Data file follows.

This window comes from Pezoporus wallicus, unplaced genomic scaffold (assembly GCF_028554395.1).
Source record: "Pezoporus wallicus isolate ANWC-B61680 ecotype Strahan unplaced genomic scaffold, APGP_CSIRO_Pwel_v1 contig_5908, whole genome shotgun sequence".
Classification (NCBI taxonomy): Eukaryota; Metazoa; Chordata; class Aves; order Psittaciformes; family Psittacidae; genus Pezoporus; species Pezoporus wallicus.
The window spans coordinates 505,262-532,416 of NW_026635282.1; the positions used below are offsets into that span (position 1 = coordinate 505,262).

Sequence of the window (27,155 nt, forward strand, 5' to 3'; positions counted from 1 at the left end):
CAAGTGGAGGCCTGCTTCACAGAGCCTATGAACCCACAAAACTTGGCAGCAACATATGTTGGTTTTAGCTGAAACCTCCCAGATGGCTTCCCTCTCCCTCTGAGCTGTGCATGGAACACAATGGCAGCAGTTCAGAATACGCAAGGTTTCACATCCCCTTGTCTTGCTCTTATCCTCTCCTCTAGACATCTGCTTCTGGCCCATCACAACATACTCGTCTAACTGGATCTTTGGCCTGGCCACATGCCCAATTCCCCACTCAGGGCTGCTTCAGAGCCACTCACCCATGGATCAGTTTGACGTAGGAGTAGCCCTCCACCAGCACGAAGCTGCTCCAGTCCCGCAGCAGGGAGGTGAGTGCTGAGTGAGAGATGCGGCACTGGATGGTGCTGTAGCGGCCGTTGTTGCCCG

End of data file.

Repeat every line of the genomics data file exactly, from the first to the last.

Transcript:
This window comes from Pezoporus wallicus, unplaced genomic scaffold (assembly GCF_028554395.1).
Source record: "Pezoporus wallicus isolate ANWC-B61680 ecotype Strahan unplaced genomic scaffold, APGP_CSIRO_Pwel_v1 contig_5908, whole genome shotgun sequence".
Classification (NCBI taxonomy): Eukaryota; Metazoa; Chordata; class Aves; order Psittaciformes; family Psittacidae; genus Pezoporus; species Pezoporus wallicus.
The window spans coordinates 505,262-532,416 of NW_026635282.1; the positions used below are offsets into that span (position 1 = coordinate 505,262).

Sequence of the window (27,155 nt, forward strand, 5' to 3'; positions counted from 1 at the left end):
CAAGTGGAGGCCTGCTTCACAGAGCCTATGAACCCACAAAACTTGGCAGCAACATATGTTGGTTTTAGCTGAAACCTCCCAGATGGCTTCCCTCTCCCTCTGAGCTGTGCATGGAACACAATGGCAGCAGTTCAGAATACGCAAGGTTTCACATCCCCTTGTCTTGCTCTTATCCTCTCCTCTAGACATCTGCTTCTGGCCCATCACAACATACTCGTCTAACTGGATCTTTGGCCTGGCCACATGCCCAATTCCCCACTCAGGGCTGCTTCAGAGCCACTCACCCATGGATCAGTTTGACGTAGGAGTAGCCCTCCACCAGCACGAAGCTGCTCCAGTCCCGCAGCAGGGAGGTGAGTGCTGAGTGAGAGATGCGGCACTGGATGGTGCTGTAGCGGCCGTTGTTGCCCG